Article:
Died At Age: 58
Born in: Saharanpur district
Famous as: Palaeobotanist
Died on: April 10, 1949
place of death: Aga Khan Palace
Founder/Co-Founder: Birbal Sahni Institute of Palaeobotany
education: University of London, University of Cambridge, Emmanuel College, Cambridge, Government College University, University of the Punjab
Who was Birbal Sahni?
Birbal Sahni was an Indian palaeobotanist who founded the Institute of Palaeobotany at Lucknow, which was later renamed as Birbal Sahni Institute of Palaeobotany after his death. He was a pioneer in palaeobotanical research in India and was also a geologist who took an interest in archaeology. Palaeobotany is the study of fossil plants, and his interest in the subject stemmed from his childhood fascination with plants, shells, and stones. Born in late 19th century India, he was a bright and curious child who loved to explore and examine his surroundings. He grew up in an intellectually stimulating environment where his parents ensured that he received the best education possible. After attending the Government College at Lahore where he studied botany under S. R. Kashyap, he moved to England to further his education. After earning his doctorate from the University of London in 1919, he briefly worked in Germany before returning to India. Soon he became the Head of the Botany Department of the Lucknow University and proved to be an excellent teacher with a great passion for palaeobotany. Soon he made the department an active centre for palaeobotanical research and also inspired his students to venture into the field. The establishment of the Institute of Palaeobotany was the culmination of his years of hard work though he unfortunately passed away just a week after the foundation stone laying ceremony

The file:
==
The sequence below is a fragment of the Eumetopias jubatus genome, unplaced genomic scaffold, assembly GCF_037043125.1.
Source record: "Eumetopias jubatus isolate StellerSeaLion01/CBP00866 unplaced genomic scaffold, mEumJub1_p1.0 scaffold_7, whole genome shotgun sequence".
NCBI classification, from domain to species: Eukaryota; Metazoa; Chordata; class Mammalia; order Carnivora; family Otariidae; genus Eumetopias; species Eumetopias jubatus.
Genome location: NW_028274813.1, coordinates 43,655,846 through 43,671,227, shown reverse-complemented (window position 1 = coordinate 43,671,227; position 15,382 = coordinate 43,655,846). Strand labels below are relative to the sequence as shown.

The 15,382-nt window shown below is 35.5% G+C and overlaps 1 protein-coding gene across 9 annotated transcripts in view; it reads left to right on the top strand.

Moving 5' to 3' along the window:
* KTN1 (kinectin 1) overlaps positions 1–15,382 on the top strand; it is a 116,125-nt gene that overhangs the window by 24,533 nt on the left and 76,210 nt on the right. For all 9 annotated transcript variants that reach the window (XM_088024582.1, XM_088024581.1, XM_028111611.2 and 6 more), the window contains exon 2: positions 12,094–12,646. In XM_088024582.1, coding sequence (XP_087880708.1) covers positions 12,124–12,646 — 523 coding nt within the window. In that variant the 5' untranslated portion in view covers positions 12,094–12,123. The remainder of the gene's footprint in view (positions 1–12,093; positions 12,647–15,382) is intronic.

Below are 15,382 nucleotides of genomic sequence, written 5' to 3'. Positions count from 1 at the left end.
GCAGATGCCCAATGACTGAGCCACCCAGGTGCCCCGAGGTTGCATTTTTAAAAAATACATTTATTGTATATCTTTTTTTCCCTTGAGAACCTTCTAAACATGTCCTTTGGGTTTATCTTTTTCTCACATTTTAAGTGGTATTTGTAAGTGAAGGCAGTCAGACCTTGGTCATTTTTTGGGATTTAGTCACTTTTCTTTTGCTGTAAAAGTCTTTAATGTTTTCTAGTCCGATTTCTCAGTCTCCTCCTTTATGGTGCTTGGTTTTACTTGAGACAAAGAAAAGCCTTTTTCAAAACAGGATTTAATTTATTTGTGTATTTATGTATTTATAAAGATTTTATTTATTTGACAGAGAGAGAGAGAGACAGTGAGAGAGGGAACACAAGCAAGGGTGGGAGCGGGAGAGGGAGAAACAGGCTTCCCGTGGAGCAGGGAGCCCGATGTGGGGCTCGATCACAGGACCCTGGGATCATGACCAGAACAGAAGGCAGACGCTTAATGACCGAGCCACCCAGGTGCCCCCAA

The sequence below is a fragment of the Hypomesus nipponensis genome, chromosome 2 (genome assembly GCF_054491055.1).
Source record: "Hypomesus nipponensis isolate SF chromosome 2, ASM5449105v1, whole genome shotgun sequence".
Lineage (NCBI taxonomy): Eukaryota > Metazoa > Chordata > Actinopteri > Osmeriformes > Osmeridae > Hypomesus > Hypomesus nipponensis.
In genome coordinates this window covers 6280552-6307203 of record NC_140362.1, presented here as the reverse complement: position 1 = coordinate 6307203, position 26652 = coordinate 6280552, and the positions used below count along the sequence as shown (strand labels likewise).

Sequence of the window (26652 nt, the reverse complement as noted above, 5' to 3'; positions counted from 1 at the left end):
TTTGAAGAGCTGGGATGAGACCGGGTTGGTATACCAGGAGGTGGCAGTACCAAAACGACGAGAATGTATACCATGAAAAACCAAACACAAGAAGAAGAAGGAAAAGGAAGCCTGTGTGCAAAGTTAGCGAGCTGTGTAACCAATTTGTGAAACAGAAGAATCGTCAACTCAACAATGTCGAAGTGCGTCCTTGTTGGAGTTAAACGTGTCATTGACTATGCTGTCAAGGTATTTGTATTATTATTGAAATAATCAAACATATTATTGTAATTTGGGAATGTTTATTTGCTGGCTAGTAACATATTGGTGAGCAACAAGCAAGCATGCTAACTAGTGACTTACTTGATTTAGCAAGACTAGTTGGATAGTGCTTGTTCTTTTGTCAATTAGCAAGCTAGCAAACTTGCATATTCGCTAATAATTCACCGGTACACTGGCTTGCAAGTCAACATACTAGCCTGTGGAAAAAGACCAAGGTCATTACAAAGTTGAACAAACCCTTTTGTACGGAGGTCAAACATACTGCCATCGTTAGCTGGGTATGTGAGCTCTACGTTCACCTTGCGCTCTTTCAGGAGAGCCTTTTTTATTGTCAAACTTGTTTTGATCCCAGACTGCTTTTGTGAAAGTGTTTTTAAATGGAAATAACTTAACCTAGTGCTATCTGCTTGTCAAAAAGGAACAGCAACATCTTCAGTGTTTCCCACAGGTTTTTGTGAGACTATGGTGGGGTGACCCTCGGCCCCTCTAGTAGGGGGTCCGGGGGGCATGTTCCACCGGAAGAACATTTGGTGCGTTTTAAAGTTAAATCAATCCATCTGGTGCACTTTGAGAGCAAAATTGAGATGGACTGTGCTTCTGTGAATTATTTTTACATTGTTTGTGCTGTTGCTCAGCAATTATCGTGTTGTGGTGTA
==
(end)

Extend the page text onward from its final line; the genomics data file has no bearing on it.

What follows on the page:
Childhood & Early Life
Birbal Sahni was born on 14 November 1891 as the second son of Lala Ruchi Ram Sahni and Shrimati Ishwar Devi in Bhera, Shahpur District, West Punjab. His father was a patriot and social reformer who was active in India’s struggle for independence. An educator, he eventually became a Professor of Chemistry in the Lahore Government College.
Birbal’s childhood home was often visited by the likes of Motilal Nehru, Gopal Krishna Gokhale, Sarojini Naidu, and Madan Mohan Malaviya which ensured that the young boy grew up in an intellectually stimulating environment.
He received his early education from the Mission and Central Model schools. Then he went to study at the Government College University, Lahore, where his father worked, before moving on to the Punjab University from where he graduated in 1911.
He was a brilliant student, and one of his mentors, S. R. Kashyap, had instilled in him a deep love for botany and motivated him to pursue his interest in the field. Thus Birbal moved to England for his higher studies.
He studied at the Emmanuel College at Cambridge and obtained a first class in Part I of the Natural Sciences Tripos in 1913 and completed Part II of the Tripos in 1915. At around the same time he also received his B.Sc. degree from London University.
He found a mentor in his teacher Sir Albert Charles Seward under whom he started doing his research on palaeobotany. Along with him, he worked on the study of Indian Gondwana Plants, the findings of which were published in the book, ‘Indian Gondwana Plants: A Revision’ in 1920. Meanwhile he was awarded his D.Sc degree by the University of London in 1919.